Construction progresses on Louvre Abu Dhabi
This significant milestone is a key step towards realising the vision for this cultural institution
Tourism Development & Investment Company (TDIC) announced that the process of removing the temporary sea protection walls, used during the main construction phase, and the integration of the sea with the Louvre Abu Dhabi museum project, has begun.
This significant milestone is a key step towards realising the vision for this cultural institution, by its famous architect Jean Nouvel, as a ‘museum city’ on the sea.
The process is taking place in three stages within the temporary earth platform, an area of reclaimed land sitting four meters above sea level, from which all the construction work to date has been built.
At the start of the project, a continuous hydraulic cut off wall was constructed and pumps were installed to remove the water and allow excavation, piling and subsequent works to be undertaken in dry conditions.
HE Ali Majed Al Mansoori, chairman of the board at TDIC, said: “This is a great milestone in the development of Louvre Abu Dhabi. This delicate process is the result of months of planning and preparation to ensure that the inflow of sea water takes place in a controlled manner around and within strategic places in the museum. We are confident that once it is concluded future visitors to Saadiyat island will be able to see the beauty of Louvre Abu Dhabi and experience first-hand how the vision for this project has been turned into reality.”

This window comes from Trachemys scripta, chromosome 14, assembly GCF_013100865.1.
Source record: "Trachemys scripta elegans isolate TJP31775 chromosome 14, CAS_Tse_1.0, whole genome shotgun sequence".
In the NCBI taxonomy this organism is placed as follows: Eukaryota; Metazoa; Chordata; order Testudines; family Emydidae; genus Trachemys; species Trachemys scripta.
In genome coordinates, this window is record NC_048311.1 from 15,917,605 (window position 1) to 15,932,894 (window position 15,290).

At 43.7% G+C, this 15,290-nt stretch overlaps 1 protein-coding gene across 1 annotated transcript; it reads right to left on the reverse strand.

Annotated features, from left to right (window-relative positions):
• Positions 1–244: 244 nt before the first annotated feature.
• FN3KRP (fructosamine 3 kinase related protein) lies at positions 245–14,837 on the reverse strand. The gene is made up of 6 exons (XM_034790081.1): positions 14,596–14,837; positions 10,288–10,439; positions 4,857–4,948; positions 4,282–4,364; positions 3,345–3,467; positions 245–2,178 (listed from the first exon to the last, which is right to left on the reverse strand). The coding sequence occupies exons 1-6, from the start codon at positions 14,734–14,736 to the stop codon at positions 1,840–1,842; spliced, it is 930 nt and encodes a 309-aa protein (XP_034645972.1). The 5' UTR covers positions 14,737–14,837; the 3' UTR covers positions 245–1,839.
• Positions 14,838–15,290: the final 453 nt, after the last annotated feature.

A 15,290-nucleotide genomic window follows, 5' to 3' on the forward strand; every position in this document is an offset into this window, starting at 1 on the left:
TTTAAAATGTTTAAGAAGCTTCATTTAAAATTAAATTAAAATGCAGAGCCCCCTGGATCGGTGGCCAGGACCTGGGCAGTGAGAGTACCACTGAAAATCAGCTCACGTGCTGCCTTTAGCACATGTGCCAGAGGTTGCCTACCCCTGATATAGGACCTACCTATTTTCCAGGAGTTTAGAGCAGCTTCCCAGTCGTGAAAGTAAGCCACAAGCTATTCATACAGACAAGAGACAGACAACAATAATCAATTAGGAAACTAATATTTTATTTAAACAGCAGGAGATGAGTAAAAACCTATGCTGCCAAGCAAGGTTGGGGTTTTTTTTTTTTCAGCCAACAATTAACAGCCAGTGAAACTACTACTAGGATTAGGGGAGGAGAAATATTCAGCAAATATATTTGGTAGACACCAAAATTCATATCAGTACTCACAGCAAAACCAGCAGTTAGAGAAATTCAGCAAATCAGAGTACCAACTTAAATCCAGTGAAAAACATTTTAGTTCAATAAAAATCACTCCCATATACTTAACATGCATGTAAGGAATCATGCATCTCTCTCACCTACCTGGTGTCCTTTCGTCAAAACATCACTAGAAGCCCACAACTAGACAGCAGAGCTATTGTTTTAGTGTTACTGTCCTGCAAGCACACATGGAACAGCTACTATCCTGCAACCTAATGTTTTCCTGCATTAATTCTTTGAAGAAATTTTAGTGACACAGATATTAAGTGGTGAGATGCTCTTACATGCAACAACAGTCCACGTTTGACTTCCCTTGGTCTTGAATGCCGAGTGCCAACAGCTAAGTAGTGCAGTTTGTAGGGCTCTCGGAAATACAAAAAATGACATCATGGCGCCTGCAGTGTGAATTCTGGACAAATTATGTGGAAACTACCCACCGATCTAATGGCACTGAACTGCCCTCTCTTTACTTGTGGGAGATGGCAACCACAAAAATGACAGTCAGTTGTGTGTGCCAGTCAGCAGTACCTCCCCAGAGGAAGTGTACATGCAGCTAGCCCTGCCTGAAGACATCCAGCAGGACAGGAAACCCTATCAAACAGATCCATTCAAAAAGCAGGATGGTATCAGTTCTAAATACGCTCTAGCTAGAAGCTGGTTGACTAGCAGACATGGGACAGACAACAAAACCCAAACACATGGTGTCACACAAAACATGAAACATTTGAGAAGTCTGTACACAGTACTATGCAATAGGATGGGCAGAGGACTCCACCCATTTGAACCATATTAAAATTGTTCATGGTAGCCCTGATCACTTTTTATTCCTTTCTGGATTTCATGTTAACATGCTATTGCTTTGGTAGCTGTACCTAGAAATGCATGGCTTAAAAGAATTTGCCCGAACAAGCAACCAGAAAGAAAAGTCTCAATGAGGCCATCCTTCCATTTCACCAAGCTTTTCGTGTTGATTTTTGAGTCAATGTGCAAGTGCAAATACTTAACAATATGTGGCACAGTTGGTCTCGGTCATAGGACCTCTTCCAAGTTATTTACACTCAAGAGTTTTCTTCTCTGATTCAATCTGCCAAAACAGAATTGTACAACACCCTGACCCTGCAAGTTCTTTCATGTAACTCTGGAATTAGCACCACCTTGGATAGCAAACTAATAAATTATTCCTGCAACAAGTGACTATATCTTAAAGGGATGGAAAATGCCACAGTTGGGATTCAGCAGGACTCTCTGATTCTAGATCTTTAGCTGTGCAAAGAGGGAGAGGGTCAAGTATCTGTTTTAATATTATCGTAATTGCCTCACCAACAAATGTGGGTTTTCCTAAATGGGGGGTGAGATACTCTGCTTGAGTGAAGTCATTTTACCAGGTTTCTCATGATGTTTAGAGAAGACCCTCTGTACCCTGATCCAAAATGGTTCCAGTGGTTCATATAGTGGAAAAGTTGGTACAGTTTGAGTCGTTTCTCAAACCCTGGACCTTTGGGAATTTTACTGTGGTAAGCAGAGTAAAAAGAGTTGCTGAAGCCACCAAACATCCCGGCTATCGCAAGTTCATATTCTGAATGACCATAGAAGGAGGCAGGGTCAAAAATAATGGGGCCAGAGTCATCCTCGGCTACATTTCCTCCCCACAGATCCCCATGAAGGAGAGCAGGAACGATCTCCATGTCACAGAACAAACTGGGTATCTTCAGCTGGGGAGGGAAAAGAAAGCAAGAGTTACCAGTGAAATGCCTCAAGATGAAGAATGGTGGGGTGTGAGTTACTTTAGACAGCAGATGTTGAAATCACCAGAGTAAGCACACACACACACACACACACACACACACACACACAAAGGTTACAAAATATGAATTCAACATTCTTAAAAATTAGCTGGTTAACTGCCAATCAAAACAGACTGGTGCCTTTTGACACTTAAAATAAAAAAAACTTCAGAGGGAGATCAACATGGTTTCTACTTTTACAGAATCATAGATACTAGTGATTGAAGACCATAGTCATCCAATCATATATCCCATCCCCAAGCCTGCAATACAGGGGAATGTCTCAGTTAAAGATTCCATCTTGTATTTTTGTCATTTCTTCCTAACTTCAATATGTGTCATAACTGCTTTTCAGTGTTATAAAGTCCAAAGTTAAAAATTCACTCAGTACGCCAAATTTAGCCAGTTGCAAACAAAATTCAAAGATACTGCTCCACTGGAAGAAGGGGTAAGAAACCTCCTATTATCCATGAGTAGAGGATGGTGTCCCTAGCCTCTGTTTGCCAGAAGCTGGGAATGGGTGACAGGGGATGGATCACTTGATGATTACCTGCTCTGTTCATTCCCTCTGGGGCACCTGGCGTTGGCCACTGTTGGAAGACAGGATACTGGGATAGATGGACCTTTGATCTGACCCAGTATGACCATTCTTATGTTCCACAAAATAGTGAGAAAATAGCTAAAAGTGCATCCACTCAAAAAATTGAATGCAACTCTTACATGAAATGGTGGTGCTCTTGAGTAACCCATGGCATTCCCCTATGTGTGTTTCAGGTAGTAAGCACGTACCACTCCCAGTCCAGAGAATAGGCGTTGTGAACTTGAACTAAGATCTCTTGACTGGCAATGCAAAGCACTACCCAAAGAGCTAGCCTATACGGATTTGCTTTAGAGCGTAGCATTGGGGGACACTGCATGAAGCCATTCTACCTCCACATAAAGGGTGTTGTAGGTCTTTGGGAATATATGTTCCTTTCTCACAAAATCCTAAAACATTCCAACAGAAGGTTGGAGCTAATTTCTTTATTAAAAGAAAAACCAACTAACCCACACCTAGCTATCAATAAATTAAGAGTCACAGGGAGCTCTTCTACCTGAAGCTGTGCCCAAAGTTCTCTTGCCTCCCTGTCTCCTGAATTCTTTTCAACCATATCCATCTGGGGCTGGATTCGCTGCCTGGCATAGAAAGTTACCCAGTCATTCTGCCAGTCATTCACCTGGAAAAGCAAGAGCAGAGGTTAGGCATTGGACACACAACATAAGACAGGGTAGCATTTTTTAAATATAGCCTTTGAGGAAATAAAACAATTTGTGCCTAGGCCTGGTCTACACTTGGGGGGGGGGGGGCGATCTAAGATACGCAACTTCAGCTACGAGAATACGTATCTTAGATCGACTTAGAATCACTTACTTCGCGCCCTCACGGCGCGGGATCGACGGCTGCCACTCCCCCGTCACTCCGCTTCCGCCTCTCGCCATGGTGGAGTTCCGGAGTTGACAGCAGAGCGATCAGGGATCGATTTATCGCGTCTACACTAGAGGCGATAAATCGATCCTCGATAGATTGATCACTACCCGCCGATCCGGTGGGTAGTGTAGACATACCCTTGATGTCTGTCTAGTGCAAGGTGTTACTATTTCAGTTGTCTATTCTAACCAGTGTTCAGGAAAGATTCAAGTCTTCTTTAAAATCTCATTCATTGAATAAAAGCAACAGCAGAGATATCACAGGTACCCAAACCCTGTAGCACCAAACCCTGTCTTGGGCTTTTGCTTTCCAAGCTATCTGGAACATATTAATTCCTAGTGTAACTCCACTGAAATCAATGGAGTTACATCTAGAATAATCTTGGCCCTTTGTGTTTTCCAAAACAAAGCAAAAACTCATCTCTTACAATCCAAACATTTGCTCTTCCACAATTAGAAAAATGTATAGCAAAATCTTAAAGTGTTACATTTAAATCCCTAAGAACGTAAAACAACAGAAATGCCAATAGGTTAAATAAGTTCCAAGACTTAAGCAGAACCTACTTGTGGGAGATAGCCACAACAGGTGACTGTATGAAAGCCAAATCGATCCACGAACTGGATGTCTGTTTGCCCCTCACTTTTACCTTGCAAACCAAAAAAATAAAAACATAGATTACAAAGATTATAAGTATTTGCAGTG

The first stage of integrating the sea with the site involved the shutdown of selected pumps to allow the water level to rise slowly around the museum’s basements located below seabed level.
During this process, the various shallow tidal pools which surround the Louvre Abu Dhabi were filled with sea water.
The second stage has also been completed, where the remaining pumps were shut down and sea water was pumped inside the temporary hydraulic cut off wall.
Continual inspections were carried out to ensure that no evidence of water ingress was detected within the basement structure, which is protected by a sophisticated re-injectable double membrane waterproof system.
The third and final stage, which commenced this month, involves further pumping of sea water within the temporary walls and around the Louvre Abu Dhabi raising the water level to match the sea level.
This will be followed by the removal of the hydraulic cut off wall and the final construction of permanent marine sea defences which will complete the full integration of the sea with the Louvre Abu Dhabi.
To date, the project has witnessed the completion of the museum’s 180m-diameter dome, which is made up of four outer stainless steel layers and four inner layers, supported by a steel structure five meters in height, as well as the installation work of 30,000 square metres of natural stone paving and the completion of its basement levels.
Moreover, advanced work is currently underway on the main gallery spaces, entrance and administration buildings.
Louvre Abu Dhabi is part of the Saadiyat Cultural District and will become home to two more cultural institutions, Zayed National Museum and Guggenheim Abu Dhabi.